S J L Einother & T Giesbrecht, 2012, Caffeine as an attention enhancer: reviewing exisitng assumptions. Psychopharmacology, published online ahead of print.Print this page
Rationale: Despite the large number of studies on the behavioural effects of caffeine, an unequivocal conclusion had not been reached. In this review, we seek to disentangle a number of questions.
Objective: Whereas there is a general consensus that caffeine can improve performance on simple tasks, it is not clear whether complex tasks are also affected, or if caffeine affects performance of the three attention networks (alerting, orienting and executive control). Other questions being raised in this review are whether effects are more pronounced for higher levels of caffeine, are influenced by habitual caffeine use and whether there effects are due to withdrawal reversal.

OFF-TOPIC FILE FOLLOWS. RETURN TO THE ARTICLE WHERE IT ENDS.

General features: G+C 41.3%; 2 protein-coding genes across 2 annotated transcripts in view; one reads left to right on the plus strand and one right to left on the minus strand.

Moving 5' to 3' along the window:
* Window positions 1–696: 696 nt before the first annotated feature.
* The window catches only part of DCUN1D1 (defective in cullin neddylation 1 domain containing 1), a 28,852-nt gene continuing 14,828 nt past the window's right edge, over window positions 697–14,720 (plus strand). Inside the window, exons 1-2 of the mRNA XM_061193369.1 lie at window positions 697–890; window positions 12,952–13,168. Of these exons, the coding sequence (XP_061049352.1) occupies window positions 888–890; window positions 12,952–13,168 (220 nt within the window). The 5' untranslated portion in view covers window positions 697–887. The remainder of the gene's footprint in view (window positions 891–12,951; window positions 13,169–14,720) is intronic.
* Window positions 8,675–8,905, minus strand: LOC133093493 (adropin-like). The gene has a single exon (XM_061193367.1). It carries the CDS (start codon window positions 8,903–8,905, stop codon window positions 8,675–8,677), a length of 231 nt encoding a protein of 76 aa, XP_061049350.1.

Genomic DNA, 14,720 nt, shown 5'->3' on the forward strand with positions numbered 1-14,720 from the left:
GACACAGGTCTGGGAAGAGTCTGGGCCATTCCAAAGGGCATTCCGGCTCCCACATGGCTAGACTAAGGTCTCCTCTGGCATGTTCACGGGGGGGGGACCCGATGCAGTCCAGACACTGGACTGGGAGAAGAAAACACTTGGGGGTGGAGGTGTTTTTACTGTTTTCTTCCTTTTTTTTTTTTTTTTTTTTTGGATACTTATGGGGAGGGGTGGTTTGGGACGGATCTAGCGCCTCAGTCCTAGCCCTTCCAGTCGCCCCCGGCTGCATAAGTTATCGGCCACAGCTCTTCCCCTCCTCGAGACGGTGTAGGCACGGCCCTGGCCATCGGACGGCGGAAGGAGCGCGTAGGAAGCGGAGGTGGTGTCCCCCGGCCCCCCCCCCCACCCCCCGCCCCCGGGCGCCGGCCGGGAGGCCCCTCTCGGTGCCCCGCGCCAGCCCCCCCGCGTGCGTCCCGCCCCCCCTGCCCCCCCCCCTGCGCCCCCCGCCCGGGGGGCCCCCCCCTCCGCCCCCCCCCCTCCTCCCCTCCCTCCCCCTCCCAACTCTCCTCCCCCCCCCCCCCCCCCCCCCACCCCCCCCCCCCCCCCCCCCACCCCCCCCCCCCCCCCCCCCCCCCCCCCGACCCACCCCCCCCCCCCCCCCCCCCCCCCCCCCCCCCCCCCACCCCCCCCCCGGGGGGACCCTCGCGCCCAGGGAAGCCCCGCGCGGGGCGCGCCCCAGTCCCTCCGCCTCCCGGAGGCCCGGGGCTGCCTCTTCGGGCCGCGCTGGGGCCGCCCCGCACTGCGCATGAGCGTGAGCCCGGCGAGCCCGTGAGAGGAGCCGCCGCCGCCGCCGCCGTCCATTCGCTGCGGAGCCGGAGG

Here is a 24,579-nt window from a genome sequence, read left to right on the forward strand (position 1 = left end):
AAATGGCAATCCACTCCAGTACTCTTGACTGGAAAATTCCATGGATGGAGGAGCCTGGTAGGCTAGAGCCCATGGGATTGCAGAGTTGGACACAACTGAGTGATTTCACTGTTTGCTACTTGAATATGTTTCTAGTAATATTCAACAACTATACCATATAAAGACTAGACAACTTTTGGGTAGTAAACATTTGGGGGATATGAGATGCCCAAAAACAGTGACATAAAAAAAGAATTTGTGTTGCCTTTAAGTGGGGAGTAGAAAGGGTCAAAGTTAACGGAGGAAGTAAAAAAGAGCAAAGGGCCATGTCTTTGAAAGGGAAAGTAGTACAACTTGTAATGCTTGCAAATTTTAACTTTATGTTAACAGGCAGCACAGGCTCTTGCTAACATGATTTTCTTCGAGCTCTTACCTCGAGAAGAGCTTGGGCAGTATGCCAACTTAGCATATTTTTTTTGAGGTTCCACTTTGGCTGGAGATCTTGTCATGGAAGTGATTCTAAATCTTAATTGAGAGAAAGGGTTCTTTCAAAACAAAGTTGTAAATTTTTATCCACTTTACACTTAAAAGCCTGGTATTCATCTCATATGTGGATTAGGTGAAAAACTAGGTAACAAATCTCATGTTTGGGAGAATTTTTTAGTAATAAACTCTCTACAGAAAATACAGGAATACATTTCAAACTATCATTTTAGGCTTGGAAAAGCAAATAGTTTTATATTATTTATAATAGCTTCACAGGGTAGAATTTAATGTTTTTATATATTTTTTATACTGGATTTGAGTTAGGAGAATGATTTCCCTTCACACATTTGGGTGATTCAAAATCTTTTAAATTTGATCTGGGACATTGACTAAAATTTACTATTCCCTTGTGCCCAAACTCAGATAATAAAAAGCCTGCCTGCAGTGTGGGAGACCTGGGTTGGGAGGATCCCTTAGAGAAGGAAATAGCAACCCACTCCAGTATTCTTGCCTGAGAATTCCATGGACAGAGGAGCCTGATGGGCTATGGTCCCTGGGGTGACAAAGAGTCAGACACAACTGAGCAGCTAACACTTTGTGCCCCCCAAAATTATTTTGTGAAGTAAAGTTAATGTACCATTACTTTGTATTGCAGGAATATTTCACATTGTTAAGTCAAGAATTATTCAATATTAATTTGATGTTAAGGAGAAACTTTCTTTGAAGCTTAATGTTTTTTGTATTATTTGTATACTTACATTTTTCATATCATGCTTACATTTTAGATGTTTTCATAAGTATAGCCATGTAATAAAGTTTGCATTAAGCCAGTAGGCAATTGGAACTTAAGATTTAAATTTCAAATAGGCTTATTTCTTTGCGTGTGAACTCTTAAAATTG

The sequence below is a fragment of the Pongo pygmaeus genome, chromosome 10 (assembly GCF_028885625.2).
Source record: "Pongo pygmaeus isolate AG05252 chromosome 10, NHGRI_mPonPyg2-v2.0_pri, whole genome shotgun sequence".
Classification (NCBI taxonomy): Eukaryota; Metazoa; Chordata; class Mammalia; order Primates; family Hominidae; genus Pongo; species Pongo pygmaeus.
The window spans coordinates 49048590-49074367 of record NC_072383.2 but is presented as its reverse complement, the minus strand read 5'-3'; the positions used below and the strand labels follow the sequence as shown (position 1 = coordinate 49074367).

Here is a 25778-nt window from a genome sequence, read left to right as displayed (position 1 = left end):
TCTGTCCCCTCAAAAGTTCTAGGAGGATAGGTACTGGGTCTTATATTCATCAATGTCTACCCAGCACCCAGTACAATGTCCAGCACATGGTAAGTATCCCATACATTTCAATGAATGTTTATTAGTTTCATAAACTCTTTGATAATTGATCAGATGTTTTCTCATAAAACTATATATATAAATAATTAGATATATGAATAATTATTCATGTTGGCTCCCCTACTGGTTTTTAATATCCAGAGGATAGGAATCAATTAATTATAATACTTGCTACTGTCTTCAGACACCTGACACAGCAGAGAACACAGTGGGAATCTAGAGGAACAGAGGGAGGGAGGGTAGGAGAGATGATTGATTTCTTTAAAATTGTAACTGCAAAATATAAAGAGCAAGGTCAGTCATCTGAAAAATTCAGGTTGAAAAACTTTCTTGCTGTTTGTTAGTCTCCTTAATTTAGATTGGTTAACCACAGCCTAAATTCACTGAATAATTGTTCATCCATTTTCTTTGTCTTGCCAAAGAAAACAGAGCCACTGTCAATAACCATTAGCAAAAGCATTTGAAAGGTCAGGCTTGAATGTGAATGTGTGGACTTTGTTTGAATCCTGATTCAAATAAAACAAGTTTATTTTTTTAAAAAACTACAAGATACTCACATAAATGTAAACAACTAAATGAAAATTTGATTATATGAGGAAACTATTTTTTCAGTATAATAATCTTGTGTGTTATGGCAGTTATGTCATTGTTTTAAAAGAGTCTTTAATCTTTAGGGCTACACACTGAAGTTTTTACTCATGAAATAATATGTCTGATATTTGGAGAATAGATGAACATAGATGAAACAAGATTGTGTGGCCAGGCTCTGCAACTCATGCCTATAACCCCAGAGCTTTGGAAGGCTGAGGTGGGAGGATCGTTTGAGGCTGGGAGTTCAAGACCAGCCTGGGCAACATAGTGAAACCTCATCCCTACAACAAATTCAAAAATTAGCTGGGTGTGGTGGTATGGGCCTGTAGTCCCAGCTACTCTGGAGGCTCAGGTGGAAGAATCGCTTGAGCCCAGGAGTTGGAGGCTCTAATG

Method: Literature review of double-blind placebo controlled studies that assessed acute effects of caffeine on attention tasks in healthy adult volunteers.
Results: Caffeine improves performance on simple and complex attention tasks, and affects the alerting, and executive control networks. Furthermore, there is inconclusive evidence on dose-related performance effects of caffeine, or the influence of habitual caffeine consumption on the performance effects of caffeine. Finally, caffeine’s effects cannot be attributed to withdrawal reversal.
Conclusions: Evidence shows that caffeine has clear beneficial effects on attention, and that the effects are even more widespread than previously assumed.
This information is intended for Healthcare professional audiences.
Please consider the environment before printing.